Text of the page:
is an example of a computer-assisted proof. Some mathematicians are concerned that the possibility of an error in a computer program or a run-time error in its calculations calls the validity of such computer-assisted proofs into question. In practice, the chances of an error invalidating a computer-assisted proof can be reduced by incorporating redundancy and self-checks into calculations, and by developing multiple independent approaches and programs. Furthermore, although a computer might make a mistake when checking a proof, errors can never be completely ruled out in case of a human proof verifier as well, especially if the proof contains natural language and requires mathematical insight.
, which is neither provable nor refutable from the remaining axioms of Euclidean geometry.
Mathematicians have shown there are many statements that are neither provable nor disprovable in Zermelo-Fraenkel set theory with the axiom of choice (ZFC), the standard system of set theory in mathematics (assuming that ZFC is consistent); see list of statements undecidable in ZFC.
Gödel's (first) incompleteness theorem shows that many axiom systems of mathematical interest will have undecidable statements.
did not use proofs, from Euclid
to the foundational mathematics developments of the late 19th and 20th centuries, proofs were an essential part of mathematics. With the increase in computing power in the 1960s, significant work began to be done investigating mathematical objects outside of the proof-theorem framework, in experimental mathematics
. Early pioneers of these methods intended the work ultimately to be embedded in a classical proof-theorem framework, e.g. the early development of fractal geometry, which was ultimately so embedded.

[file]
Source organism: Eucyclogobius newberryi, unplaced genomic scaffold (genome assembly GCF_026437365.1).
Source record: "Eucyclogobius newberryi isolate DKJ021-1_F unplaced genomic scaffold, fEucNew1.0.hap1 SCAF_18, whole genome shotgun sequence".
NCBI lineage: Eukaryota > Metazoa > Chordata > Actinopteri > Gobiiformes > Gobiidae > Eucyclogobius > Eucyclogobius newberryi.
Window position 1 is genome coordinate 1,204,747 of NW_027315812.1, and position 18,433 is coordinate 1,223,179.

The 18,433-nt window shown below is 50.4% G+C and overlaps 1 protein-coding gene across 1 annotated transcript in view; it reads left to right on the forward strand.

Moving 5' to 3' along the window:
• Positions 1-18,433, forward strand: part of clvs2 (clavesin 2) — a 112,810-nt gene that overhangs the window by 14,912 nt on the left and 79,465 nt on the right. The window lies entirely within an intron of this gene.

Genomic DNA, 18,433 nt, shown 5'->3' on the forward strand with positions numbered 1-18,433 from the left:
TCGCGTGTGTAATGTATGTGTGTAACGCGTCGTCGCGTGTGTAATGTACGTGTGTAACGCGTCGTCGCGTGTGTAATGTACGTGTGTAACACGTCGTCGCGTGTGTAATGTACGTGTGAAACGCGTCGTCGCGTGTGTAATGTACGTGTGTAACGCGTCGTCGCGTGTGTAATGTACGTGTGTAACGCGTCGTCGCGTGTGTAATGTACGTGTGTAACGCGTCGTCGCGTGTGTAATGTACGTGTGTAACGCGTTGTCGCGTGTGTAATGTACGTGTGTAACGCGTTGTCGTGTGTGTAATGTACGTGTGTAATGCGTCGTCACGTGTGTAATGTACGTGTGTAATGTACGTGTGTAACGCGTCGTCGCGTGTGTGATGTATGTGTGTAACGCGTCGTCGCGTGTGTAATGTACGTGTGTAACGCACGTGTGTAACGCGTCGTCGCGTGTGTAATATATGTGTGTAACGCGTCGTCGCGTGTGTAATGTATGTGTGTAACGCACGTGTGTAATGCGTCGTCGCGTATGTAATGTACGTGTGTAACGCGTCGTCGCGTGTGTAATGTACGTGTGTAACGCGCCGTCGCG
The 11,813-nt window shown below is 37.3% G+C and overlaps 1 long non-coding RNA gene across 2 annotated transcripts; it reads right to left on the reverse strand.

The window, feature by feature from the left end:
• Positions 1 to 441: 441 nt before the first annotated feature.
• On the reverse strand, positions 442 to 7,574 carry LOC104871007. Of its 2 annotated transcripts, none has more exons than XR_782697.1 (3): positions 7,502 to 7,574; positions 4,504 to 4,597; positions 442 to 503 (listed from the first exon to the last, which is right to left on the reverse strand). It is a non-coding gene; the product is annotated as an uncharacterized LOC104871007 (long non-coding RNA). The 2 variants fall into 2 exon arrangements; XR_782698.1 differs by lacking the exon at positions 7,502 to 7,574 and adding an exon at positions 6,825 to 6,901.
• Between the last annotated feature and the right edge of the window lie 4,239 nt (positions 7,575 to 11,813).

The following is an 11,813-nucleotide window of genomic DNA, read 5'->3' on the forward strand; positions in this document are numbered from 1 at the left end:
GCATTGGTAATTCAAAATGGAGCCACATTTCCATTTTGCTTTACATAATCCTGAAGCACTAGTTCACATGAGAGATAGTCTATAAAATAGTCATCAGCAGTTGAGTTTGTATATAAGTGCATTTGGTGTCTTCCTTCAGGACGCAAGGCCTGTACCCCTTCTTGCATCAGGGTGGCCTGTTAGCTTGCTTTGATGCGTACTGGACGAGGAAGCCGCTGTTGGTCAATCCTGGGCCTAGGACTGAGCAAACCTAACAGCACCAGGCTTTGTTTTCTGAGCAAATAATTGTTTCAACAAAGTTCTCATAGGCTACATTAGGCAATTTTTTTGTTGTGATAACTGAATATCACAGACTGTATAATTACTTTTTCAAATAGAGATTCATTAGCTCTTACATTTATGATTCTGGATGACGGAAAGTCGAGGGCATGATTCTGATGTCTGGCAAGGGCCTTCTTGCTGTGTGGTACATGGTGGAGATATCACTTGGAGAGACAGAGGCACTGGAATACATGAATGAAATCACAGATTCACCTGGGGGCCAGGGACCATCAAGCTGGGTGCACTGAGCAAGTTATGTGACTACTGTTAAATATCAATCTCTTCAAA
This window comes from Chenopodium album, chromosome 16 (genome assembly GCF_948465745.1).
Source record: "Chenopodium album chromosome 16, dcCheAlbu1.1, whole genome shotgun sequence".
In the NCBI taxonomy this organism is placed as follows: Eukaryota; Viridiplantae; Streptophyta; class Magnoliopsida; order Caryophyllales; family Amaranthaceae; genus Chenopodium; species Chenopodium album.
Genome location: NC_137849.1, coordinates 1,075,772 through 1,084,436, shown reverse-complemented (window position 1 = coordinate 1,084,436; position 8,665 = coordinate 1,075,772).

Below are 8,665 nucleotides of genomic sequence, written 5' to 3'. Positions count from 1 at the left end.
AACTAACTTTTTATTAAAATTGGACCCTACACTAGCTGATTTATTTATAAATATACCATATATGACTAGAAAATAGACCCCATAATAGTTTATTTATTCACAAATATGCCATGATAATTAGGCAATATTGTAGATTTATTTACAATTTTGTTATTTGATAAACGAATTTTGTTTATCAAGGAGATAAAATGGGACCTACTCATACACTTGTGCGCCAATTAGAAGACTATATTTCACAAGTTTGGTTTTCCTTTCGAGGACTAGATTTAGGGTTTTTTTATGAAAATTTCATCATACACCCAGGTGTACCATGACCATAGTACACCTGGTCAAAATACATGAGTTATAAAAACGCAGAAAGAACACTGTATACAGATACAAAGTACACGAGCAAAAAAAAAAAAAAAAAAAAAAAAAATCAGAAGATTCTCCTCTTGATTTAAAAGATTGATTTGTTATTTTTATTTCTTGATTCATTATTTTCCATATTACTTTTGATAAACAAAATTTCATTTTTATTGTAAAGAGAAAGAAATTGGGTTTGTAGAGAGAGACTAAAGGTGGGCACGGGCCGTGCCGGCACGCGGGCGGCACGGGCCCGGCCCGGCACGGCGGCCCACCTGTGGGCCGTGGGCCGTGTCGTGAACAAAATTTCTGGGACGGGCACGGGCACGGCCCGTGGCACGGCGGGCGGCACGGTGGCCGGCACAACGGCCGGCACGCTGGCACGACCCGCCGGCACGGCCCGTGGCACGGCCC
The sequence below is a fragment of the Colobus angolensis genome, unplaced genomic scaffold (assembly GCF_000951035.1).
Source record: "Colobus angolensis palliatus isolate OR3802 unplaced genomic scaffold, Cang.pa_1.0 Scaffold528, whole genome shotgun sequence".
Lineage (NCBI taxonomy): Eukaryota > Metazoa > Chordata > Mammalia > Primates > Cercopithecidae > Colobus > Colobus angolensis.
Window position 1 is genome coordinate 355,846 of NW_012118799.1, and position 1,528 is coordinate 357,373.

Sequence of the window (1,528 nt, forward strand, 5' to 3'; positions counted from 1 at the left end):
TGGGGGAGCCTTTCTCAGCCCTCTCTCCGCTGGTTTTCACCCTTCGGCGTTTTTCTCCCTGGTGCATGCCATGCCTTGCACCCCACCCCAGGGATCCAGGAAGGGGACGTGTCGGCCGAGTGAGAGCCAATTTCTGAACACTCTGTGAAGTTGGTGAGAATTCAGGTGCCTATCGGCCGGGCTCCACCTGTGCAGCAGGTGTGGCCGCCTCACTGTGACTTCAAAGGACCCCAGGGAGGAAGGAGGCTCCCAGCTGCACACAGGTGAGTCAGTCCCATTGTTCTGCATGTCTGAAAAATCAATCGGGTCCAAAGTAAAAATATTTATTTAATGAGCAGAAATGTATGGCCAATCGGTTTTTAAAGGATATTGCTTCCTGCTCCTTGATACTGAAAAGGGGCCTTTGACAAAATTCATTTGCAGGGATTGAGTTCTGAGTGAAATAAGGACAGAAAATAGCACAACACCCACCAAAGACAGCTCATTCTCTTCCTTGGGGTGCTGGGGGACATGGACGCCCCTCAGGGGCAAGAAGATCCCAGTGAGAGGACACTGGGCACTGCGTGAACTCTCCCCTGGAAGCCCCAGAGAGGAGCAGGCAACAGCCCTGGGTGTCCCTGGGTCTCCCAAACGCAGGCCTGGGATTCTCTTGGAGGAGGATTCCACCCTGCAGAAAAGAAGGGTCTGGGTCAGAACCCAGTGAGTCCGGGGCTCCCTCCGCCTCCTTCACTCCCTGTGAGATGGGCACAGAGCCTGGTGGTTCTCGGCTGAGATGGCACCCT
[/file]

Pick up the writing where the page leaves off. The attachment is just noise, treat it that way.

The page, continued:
.
, data analysis
, or Bayesian analysis to infer propositions regarding the probability
of data
. While using mathematical proof to establish theorems in statistics, it is usually not a mathematical proof in that the assumptions from which probability statements are derived require empirical evidence from outside mathematics to verify. In physics
, in addition to statistical methods, "statistical proof" can refer to the specialized mathematical methods of physics applied to analyze data in a particle physics
experiment
or observational study
in cosmology
. "Statistical proof" may also refer to raw data or a convincing diagram involving data, such as scatter plots, when the data or diagram is adequately convincing without further analysis.
, and may be less than one certainty
. Bayesian analysis establishes assertions as to the degree of a person's subjective belief
. Inductive logic should not be confused with mathematical induction
.
, whereby standards of mathematical proof might be applied to empirical science.
of propositions deduced in a mathematical proof, such as Descarte’s cogito
argument.
for "that which was to be demonstrated". A more common alternative is to use a square or a rectangle, such as or , known as a "tombstone
" or "halmos" after its eponym
Paul Halmos
. Often, "which was to be shown" is verbally stated when writing "QED", "", or "" in an oral presentation on a board.
Mathematics
Mathematics is the study of quantity, space, structure, and change. Mathematicians seek out patterns and formulate new conjectures. Mathematicians resolve the truth or falsity of conjectures by mathematical proofs, which are arguments sufficient to convince other mathematicians of their validity...
, a proof is a convincing demonstration (within the accepted standards of the field) that some mathematical statement is necessarily true. Proofs are obtained from deductive reasoning
Deductive reasoning
Deductive reasoning, also called deductive logic, is reasoning which constructs or evaluates deductive arguments. Deductive arguments are attempts to show that a conclusion necessarily follows from a set of premises or hypothesis...
, rather than from inductive
Inductive reasoning
Inductive reasoning, also known as induction or inductive logic, is a kind of reasoning that constructs or evaluates propositions that are abstractions of observations. It is commonly construed as a form of reasoning that makes generalizations based on individual instances...
or empirical
Empirical
The word empirical denotes information gained by means of observation or experimentation. Empirical data are data produced by an experiment or observation....
arguments. That is, a proof must demonstrate that a statement is true in all cases, without a single exception. An unproven proposition that is believed to be true is known as a conjecture
Conjecture